Okinawa governor’s initial correspondence to U.S. government requests MCAS Futenma closure

Okinawa governor’s initial correspondence to U.S. government requests MCAS Futenma closure

Okinawa Governor Denny Tamaki

May 28, 2019 Ryukyu Shimpo

Recently Okinawa Governor Denny Tamaki sent his first correspondence to the U.S. government, requesting the prompt suspension of operations on Marine Corps Air Station (MCAS) Futenma. The Okinawa Prefectural Government (OPG) is once more appealing for an immediate halt to operations, due in part to the five-year period within which the Japanese government had promised Okinawa that operations on MCAS Futenma would be terminated hitting its deadline in February this year, and results of the prefectural referendum showing that more than 70 percent of Okinawans oppose Futenma Replacement Facility (FRF) construction in Henoko. Governor Tamaki’s missive states that the OPG believes that the relocation to Henoko will not bring about the prompt elimination of the dangers posed by MCAS Futenma.

According to the OPG, this is the first time that Okinawa’s governor has corresponded directly with the U.S. government requesting the suspension of operations on MCAS Futenma. Governor Tamaki sent the letter on May 24 and officially announced it on May 27. He commented, “I want the United States government to heed the will of the Okinawan people, and work toward suspending operations on the airfield and eliminating the danger as soon as possible.”

The missive was sent to four people: U.S. Ambassador to Japan William Hagerty and Commander of the United States Forces, Japan (USFJ) Kevin Schneider, and residing in Okinawa, Consul General of the U.S. to Okinawa Robert Koepcke and Okinawa Area Coordinator (OAC) Eric Smith. In the letter, Governor Tamaki asks for the letter to be forwarded to President Trump. An Okinawan official said that the document aims to make known that the new base is bound to lead to problems for the United States, too.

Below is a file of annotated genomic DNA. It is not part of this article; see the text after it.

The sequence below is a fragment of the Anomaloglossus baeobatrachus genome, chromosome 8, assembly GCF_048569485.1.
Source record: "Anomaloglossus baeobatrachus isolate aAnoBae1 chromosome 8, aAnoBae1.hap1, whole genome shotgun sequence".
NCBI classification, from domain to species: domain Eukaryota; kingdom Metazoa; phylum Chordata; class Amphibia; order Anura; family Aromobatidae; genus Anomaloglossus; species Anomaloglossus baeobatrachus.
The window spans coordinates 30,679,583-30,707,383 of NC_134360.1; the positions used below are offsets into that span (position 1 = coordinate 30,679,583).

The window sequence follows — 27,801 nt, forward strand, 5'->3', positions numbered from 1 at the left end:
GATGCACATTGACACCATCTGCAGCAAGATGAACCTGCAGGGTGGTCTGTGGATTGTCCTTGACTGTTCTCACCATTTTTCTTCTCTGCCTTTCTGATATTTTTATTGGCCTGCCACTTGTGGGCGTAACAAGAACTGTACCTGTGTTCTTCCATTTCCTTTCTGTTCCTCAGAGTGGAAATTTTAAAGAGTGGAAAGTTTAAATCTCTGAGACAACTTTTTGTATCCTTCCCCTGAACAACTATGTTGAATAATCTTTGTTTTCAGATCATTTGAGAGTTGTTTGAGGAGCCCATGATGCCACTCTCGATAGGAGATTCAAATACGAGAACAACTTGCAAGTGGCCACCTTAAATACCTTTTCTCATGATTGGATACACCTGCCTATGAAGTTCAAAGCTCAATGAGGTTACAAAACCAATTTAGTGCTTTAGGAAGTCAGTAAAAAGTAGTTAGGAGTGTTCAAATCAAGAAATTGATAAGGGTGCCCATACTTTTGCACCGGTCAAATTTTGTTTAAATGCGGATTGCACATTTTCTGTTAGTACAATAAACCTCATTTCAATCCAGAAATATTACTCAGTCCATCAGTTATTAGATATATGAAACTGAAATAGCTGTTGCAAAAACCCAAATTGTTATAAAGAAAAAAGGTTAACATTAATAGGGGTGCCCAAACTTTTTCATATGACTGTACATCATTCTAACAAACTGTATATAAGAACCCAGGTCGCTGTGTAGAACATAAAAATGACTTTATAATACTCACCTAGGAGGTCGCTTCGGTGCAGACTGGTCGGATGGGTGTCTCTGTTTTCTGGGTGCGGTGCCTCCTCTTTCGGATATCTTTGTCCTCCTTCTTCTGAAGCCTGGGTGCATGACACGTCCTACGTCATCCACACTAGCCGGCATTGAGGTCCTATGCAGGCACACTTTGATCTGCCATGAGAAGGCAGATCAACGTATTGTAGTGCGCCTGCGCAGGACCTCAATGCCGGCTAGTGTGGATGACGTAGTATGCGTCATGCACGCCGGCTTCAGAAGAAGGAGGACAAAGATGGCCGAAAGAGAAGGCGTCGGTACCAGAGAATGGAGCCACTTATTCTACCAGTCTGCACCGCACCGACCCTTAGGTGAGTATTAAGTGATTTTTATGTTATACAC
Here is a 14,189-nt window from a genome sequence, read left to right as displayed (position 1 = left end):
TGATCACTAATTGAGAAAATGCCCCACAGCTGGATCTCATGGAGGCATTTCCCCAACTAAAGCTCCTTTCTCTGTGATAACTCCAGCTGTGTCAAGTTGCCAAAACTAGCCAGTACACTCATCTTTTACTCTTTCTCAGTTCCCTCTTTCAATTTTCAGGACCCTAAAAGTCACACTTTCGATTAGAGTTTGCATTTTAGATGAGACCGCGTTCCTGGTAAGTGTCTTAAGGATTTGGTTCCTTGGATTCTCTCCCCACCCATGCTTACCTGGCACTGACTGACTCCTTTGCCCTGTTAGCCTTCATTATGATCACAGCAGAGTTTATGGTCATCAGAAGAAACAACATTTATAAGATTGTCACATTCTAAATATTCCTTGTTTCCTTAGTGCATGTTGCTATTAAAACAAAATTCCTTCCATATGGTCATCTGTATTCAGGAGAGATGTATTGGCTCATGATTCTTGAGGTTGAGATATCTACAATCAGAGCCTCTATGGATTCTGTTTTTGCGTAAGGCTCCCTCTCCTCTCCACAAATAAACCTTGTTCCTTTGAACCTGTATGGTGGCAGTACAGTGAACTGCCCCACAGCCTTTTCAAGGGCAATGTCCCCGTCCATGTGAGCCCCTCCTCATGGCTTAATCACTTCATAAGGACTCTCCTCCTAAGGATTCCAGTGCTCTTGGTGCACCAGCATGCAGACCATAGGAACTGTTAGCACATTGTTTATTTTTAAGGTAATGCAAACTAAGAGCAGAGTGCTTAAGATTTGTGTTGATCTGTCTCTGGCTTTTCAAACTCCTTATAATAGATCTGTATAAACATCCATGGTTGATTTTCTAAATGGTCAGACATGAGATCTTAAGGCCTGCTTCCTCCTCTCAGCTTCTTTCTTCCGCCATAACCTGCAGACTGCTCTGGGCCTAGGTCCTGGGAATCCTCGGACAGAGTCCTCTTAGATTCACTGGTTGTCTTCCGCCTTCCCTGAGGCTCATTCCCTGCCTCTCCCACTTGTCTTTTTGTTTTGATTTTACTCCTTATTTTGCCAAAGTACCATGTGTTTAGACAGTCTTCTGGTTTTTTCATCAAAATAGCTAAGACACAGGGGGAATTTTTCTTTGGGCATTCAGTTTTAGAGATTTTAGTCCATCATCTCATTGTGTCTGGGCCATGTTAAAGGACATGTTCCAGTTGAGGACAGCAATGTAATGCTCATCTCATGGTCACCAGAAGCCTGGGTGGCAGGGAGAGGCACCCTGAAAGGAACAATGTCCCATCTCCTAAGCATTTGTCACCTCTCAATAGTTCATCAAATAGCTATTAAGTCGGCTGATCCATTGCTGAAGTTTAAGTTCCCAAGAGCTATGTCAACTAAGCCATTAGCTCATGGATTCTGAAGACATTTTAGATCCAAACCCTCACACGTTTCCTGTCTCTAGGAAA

This missive brings up the dangers of MCAS Futenma, including the current overlarge share of the base burden on Okinawa, the helicopter crash onto an Okinawa International University building in the vicinity of MCAS Futenma in 2004, and the helicopter window part that fell on Futenma Daini Elementary School in 2017. It goes on to explain that the population density of Ginowan City, which bears MCAS Futenma, has approximately the population density of Chicago.

Furthermore, the missive presents the fact that over 70 percent of Okinawans who voted in the prefectural referendum voted in opposition to land reclamation as part of FRF construction in Henoko, Nago City. It points out that since soft ground has been found in the construction area, completion of the FRF remains uncertain.

The letter also reminds readers that ground improvement work is planned only for aircraft runways. It continues, “This means that once an earthquake occurs, all reclaimed areas other than runways would become liquefied and unusable as a military base. If a seawall collapses or suffers damage, the recovery of the landfill area is beyond feasible. As stated, the existence of soft ground potentially impairs the Marine Corps readiness against foreign aggression.”

(English translation by T&CT and Erin Jones)

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